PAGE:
Current recommended 25-hydroxyvitamin D targets for chronic kidney disease management may be too low.J Nephrol. 2016 Feb; 29(1):63-70.JN
It is uncertain whether increasing 25-hydroxyvitamin D (25-D) levels in chronic kidney disease (CKD) patients above those recommended by current guidelines result in progressive amelioration of secondary hyperparathyroidism. Our objective was to identify a potential therapeutic 25-D target which optimally lowers plasma parathyroid hormone (PTH) without producing excessive hypercalcemia or hyperphosphatemia in CKD.
We performed a cross-sectional analysis of 14,289 unselected stage 1-5 CKD patients from US primary care and nephrology practices utilizing a laboratory-based CKD clinical decision support service between September 2008 and May 2012. Estimated glomerular filtration rate (eGFR), plasma PTH, and serum 25-D, calcium, and phosphorus results were analyzed.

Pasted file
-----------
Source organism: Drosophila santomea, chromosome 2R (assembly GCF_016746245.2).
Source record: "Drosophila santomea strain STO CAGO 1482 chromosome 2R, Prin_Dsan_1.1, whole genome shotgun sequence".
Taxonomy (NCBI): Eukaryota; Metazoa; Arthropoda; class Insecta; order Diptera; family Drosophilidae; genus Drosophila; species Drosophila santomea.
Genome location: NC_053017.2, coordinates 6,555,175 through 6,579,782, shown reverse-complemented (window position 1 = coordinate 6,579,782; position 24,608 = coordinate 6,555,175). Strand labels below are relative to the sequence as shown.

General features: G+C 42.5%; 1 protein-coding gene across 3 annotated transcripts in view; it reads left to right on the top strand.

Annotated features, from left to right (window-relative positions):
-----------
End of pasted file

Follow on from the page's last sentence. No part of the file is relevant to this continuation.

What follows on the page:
In CKD stages 3-5, progressively higher 25-D pentiles contained progressively lower mean PTH levels. Regression analysis of log PTH on 25-D was significant in all CKD stages with no evidence of a decreasing effect of 25-D to lower PTH until 25-D levels of 42-48 ng/ml. Progressively higher 25-D concentrations were not associated with increased rates of hypercalcemia or hyperphosphatemia.
We found evidence for an optimal level of 25-D above which suppression of PTH progressively diminishes. This level is more than twice that currently recommended for the general population. We found no association between these higher 25-D levels and hyperphosphatemia or hypercalcemia. Additional prospective trials seem appropriate to test the idea that 25-D levels around 40-50 ng/ml could be a safe and effective treatment target for secondary hyperparathyroidism in CKD.